Patricia Aguilar still remembers the day when a preschooler walked into the UCLA Mobile Eye Clinic where she volunteers. He was shy and silent, walking with his head down. After she assessed him and gave him a new pair of glasses, “suddenly, he started speaking, even when others said they’d never heard him speak,” Aguilar marvels. “He even changed his posture.” This is the kind of profound impact UCLA’s volunteer-run healthcare programs can have.
UCLA nursing and medical students provide healthcare to the homeless. They participate in the country’s largest free clinic. And our dental students give exams in underserved communities. At UCLA, we exist to serve, to heal, and to treat all regardless of circumstance with the dignity and respect that everyone deserves. And our healthcare initiatives and organizations do more than take care of the Los Angeles community. They also give Bruins the opportunity to apply classroom learning to real-world challenges.
Eyecare on Wheels
For more than 40 years, the UCLA Mobile Eye Clinic has ridden the streets of the city, carrying UCLA ophthalmologists, ophthalmology residents, technicians and volunteers dedicated to providing essential eye care to thousands of Angelenos. We recently completed vision screenings for 90,000 preschool-aged children and are on track to screen thousands more children this year
“Poor vision permeates so many aspects of a patient’s life,” clinic supervisor Kara Mondino says. “You get increased risk of falls and fractures, homeless people can’t read job applications and those with mental health issues can’t read the bottle to take the appropriate amount of medication.”
In order to look out for the health of the homeless in our community, UCLA also launched the Mobile Clinic Project at UCLA. Bruin volunteer Keith Miller explains that “by sitting on a curb next to them, taking off our white coats and scrubs, and giving them an open heart and open ears, we provide them with quality care by treating them as our equals.”
The project started in 1999, when a volunteer organization that serves food to the homeless population in West Hollywood realized their clients were in desperate need of healthcare and reached out to the UCLA School of Public Health. Almost immediately, a large group of medical and undergraduate students at UCLA brought the Mobile Clinic to life. Each week, physicians, med students and undergrad volunteers from UCLA provide medical and social services to the individuals most at-risk in our community.
“They’re courteous, they always smile, they’re good people,” says one client. “Frankly, we would be in a pretty bad place without them.”
Once a year, hundreds of UCLA nursing, medical and dental staff and students volunteer at Care Harbor Clinic, the largest free clinic in the country and an organization we’ve been an integral part of for more than a decade. This year, UCLA and our partners provided medical services to more than 2,100 patients in three days, caring for uninsured, underinsured and at-risk people from across Southern California.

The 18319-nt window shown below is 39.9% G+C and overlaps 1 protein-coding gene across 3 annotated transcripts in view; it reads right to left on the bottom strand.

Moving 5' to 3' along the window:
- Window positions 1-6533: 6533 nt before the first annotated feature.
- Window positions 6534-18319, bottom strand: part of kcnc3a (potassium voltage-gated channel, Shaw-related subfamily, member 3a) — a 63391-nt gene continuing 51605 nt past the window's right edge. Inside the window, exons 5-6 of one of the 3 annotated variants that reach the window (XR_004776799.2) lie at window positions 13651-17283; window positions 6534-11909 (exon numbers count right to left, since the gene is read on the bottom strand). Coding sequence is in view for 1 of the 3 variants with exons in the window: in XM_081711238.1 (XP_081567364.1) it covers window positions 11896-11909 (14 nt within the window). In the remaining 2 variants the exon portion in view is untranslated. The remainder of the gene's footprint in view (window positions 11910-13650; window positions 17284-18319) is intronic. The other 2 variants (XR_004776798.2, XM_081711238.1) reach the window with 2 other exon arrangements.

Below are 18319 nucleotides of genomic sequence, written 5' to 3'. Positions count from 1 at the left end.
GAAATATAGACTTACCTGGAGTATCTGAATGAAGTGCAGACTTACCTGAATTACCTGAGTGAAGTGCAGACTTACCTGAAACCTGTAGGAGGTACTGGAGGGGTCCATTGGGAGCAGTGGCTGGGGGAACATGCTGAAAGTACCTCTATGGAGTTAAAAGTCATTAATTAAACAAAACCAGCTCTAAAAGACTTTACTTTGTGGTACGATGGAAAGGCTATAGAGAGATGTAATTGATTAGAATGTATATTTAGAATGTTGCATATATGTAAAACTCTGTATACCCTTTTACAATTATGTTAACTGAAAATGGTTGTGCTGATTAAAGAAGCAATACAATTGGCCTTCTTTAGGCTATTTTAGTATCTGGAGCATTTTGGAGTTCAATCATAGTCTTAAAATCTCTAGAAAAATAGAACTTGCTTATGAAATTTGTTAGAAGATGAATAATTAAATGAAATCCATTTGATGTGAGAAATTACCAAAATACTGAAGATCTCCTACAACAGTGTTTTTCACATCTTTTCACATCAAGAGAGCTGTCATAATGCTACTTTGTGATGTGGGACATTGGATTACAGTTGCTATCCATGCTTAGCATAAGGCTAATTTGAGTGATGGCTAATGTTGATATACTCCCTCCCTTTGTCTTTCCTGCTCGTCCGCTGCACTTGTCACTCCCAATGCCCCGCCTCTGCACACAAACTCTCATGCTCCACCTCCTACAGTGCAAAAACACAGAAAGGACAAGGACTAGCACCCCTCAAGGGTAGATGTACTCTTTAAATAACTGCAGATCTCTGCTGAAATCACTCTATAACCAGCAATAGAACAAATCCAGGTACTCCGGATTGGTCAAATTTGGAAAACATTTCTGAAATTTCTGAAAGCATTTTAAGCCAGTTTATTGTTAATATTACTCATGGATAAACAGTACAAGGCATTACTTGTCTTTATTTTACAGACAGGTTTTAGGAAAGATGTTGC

Patients are checked for high blood pressure, heart and lung problems, cancer and diabetes. They also receive vaccines, which is especially important since there is an epidemic of Hepatitis A among the homeless. Once participants are treated, they also receive information on follow-up care and prevention resources. And though Care Harbor is a temporary clinic, it does more than provide temporary care. It connects patients with conditions that require further treatment to local clinics and practices that provide ongoing care.
Closing the Gap
“Instead of bringing the patients to the dental school, we will be bringing the dental school to the community.” That’s the thinking of Dr. Bill Piskorowski, director of a new UCLA dental school program that helps individuals in underserved areas. A group of fourth-year predoctoral students volunteer in five communities throughout Southern California, including Venice, San Fernando, Palm Desert, Northridge and El Centro. Overseen by credentialed dental practitioners, they perform a variety of services, including patient education, cleanings and fillings.
The program is helping the many Californians who face inadequate access to dental care for a variety of reasons, such as underfunded public health programs and a lack of understanding of the huge importance of oral health. Because oral health is linked to chronic disease, including cardiovascular disease and other major health problems, these services are crucial. This UCLA program is transforming dentistry, taking a more proactive and holistic approach that considers patients’ social and environmental variables.
Without health, we have nothing. As a public university, it’s up to us at UCLA to positively impact people’s health and their lives. And every day, in every way, our dedicated Bruins are up to the job.